|Northeastern Section - 47th Annual Meeting (18–20 March 2012)|
|Paper No. 48-12|
|Presentation Time: 8:00 AM-12:00 PM|
ATTEMPT #2: QUEST FOR POINT SOURCES OF METALS AND SULFATE INTO THE SUSQUEHANNA RIVER NEAR BYER'S ISLAND, SHAMOKIN DAM (NORTHUMBERLAND COUNTY), PA
REED, Eliza S., Department of Biology and Allied Health Sciences, Bloomsburg University, 400 E. 2nd Street, Bloomsburg, PA 17815, email@example.com, VENN, Cynthia, Geography and Geosciences, Bloomsburg Univ of Pennsylvania, 400 E. 2nd Street, Bloomsburg, PA 17815, and HALLEN, Christopher P., Chemistry and Biochemistry, Bloomsburg Univ. of Pennsylvania, 400 E. 2nd Street, Bloomsburg, PA 17815|
In previous studies (2009, 2010) of the Susquehanna River water chemistry surrounding Byer’s Island near Shamokin Dam, PA, we noticed an inconsistent variation of levels of sulfate, barium, lead and copper. In summer 2011, we designed a sampling regime to try and identify the possible sources of these species. We collected water samples by canoe, kayak, and boat on four different days spanning the summer at sites below the fiber dam on the Susquehanna River upstream of Shady Nook to sites almost to the downstream end of Byer’s Island. Collection vehicle and number and location of samples collected were greatly affected by water levels in the river. In situ analyses of the samples included pH, temperature, dissolved oxygen, and conductivity. On site, turbidity was measured on unfiltered samples and alkalinity and acidity on filtered samples. Samples, both filtered and unfiltered, were preserved for later laboratory analyses for cations and anions by ion chromatography, and metals using an ICP-OES. This high density sampling was part of an ongoing study (3rd annual sampling) of the chemistry of the Susquehanna River sponsored by the Susquehanna River Heartland Coalition for Environmental Studies, and demonstrates the temporal variability of water chemistry in the Susquehanna River. Metal analyses are now underway, and we will soon know if there were the same elevated levels of sulfate, barium, lead and copper in any of the same places in summer 2011 as in previous years. High density sampling in both space and time is necessary if one wants to capture any pulse of chemical species additions such as might occur from chemical spills, significant rain events, or other episodic events.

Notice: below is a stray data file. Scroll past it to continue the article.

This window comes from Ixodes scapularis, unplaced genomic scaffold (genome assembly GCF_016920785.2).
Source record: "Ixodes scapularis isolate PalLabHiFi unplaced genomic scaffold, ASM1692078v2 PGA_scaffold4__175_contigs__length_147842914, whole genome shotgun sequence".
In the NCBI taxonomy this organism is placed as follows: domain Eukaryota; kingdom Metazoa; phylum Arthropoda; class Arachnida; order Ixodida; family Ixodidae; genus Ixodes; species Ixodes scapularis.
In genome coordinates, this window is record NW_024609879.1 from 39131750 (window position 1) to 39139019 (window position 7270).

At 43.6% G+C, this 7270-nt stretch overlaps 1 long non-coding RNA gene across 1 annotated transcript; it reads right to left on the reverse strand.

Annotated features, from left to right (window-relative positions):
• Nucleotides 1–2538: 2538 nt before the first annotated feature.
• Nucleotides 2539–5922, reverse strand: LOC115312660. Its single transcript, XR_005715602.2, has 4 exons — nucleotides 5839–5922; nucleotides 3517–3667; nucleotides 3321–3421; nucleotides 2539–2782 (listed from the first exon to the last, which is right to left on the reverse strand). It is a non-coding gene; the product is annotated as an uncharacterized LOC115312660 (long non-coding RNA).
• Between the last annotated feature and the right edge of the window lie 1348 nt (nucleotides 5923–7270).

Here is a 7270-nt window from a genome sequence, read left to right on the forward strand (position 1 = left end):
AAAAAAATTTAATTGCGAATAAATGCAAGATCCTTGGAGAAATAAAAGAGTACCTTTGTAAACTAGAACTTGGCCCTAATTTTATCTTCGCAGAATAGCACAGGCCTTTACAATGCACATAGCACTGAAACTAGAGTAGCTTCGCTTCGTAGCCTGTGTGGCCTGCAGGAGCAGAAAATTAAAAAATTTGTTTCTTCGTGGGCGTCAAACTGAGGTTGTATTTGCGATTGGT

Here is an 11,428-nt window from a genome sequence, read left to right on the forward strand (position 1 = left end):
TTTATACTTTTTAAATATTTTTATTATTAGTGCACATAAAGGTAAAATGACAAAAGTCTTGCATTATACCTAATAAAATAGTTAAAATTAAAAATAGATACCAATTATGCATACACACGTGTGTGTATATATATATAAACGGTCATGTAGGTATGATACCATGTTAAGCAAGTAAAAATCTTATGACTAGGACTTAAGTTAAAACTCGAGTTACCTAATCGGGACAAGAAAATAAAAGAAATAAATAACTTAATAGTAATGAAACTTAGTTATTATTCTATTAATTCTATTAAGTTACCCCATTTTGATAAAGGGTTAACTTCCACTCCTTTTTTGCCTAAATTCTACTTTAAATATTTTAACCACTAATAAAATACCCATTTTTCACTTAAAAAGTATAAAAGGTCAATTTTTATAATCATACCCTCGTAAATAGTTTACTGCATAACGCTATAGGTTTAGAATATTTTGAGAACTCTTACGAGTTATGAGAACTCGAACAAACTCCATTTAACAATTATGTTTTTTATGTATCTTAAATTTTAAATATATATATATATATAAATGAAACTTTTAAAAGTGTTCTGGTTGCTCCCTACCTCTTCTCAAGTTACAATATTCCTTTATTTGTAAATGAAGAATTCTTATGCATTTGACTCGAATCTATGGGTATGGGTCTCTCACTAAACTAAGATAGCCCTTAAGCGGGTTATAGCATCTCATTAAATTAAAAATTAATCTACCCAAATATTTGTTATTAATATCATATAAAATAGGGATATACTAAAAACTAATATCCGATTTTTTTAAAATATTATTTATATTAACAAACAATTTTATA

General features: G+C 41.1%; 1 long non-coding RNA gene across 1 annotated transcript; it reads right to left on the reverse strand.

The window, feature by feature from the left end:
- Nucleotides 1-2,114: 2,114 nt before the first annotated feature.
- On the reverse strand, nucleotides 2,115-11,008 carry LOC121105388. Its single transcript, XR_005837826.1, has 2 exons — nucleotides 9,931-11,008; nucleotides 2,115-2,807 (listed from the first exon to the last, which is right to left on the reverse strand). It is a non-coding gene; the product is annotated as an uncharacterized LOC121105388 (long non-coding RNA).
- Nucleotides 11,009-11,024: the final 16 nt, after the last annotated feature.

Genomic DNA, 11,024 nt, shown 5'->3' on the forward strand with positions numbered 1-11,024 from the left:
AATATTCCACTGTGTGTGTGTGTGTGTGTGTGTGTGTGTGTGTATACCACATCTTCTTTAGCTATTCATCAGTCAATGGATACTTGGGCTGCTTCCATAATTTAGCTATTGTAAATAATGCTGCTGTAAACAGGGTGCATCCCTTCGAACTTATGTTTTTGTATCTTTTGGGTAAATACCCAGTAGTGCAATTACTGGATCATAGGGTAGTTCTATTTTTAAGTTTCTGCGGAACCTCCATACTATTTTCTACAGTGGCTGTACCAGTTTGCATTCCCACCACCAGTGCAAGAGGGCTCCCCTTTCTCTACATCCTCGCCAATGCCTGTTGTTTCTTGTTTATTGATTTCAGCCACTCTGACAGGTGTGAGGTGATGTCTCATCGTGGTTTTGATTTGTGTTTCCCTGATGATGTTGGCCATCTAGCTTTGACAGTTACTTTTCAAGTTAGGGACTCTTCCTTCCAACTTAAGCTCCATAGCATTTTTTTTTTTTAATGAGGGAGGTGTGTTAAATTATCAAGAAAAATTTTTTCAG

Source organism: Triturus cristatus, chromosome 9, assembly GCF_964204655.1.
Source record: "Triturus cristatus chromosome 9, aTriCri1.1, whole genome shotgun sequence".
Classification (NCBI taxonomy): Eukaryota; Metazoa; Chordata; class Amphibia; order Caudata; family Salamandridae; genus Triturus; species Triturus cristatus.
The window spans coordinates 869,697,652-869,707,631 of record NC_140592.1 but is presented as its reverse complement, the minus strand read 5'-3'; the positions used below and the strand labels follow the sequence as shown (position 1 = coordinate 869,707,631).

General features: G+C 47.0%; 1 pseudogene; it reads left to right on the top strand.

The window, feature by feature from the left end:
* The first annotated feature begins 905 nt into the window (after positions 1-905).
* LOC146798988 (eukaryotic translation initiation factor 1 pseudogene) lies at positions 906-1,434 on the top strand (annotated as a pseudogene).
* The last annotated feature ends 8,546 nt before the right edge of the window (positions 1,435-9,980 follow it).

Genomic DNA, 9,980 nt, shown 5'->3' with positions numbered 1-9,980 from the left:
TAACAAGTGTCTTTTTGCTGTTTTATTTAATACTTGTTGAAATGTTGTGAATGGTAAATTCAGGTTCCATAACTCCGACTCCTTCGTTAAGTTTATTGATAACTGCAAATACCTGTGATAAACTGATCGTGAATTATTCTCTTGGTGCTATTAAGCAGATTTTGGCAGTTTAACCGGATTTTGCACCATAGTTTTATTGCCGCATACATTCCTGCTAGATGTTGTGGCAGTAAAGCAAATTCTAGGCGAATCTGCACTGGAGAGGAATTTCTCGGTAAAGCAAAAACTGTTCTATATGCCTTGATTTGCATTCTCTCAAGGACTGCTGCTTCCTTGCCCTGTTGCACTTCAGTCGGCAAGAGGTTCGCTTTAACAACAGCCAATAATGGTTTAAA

Northeastern Section - 47th Annual Meeting (18–20 March 2012)
General Information for this Meeting
|Session No. 48--Booth# 12|
Environmental Geoscience and Hydrogeology (Posters) II
Hartford Marriott Downtown: Ballrooms A, B & C and Ballroom Pre-function Area
8:00 AM-12:00 PM, Tuesday, 20 March 2012
Geological Society of America Abstracts with Programs, Vol. 44, No. 2, p. 110
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